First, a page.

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Your head makes me think of a watermelon,
or a block of wood or a wooden melon,
on a slender rubber stalk nodding,
nodding, snapping forward with force,
drool on your chin, drool on your shirt,
as pieces of trash move mysteriously
about on the floor between seats,
out into the aisle and back again—
a pamphlet on plantar warts,
a couple wads of cellophane,
some Kleenex, a soda straw followed
a minute later by another,
then a diaper, balled-up diaper,
and then the melancholy odor of balled-up diaper.

A pair of tortoise shell eyeglasses
—folded, immaculate—
come gently vibrating down the aisle,
with sore passengers out for a stretch
stepping carefully over them.
These glasses take one look at me
and begin an awkward four-point turn
to head back up the aisle slowly
to “only God knows where” I say,
when in fact it’s seat 11D.


It’s late, can’t sleep, the plane is loud, the plane is cold.
We are somewhere over Greenland.
I look out into the aisle and see a pair of glasses.
The food and beverage carts are moving about.
And sore people. The glasses will get crushed!
But they don’t.
The wheels keep missing them. The heels.
And when it’s quiet again I look down and there they are,
the glasses, in the middle of the aisle.


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The cat chilled out in the basement
sniffing carpet swatches. Auburn nights
required auburn thoughts. The whole
family slept throughout the large house
in each of the many upstairs rooms
with each of their heads hanging
awkwardly over different edges of
their beds. Most aimed at the ceiling.
One aimed at an open window.
And one in one of the colder rooms
was aimed at an opened book that sat
on a dresser in another room.
In someone else’s room.


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Snow in yard looks fake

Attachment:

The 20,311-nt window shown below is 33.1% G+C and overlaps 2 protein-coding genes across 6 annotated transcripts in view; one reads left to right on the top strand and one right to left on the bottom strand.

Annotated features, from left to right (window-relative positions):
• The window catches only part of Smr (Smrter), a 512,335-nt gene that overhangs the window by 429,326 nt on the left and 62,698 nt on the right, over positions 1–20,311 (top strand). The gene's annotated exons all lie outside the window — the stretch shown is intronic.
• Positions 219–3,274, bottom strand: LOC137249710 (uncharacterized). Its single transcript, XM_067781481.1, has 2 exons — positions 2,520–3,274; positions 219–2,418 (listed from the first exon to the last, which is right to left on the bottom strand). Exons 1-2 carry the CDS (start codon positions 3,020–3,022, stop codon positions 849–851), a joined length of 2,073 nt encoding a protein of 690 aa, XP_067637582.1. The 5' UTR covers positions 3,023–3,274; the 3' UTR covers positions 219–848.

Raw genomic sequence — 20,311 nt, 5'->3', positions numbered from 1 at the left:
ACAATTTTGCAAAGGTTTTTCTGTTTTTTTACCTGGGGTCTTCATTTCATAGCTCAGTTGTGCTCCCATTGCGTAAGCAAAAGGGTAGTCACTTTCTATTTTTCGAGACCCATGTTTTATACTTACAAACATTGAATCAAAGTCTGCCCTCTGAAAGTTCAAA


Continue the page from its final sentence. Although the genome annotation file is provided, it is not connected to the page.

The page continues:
coming down, or maybe
digital, above reality,
staged somehow and moving
slower than snow should.
Big red chairs getting
snowed on, snowed past.
Cinematic. And wet books
on porch getting wetter.

You say you like to think
your old bike might talk
to the canoe in the garage
when we’re not there,
that even the dust has
thoughts but it doesn’t.
The garage is a vacuum.
You stir your drink with
your finger, looking almost
walleyed for a sec.

I’ve shaved my beard just
as you start growing yours.
Why don’t we make our own
jigsaw puzzles you say,
before we sit down to work
on them? I reach over and stir
your drink with my finger
as loads of ennui course quietly
from one cold end of
the house to the other.


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Through the garden he moves
like a flesh and blood C-3PO,
the last man standing
or one of three living people

okay 17 but
of them he’s one of
only three still gardening
and he does not have a mask on.

He goes up lane 7 because
he calls all bean rows “lanes”
with a metal watering can
making little gestures with its spout,

tiny intuitive decisions for things
like beans and cucumbers,
up one lane down another
with no one to hump or to hug—

methodical turns of the wrist
of the wrist of the wrist—
shuffling casually toward sainthood
and compost.

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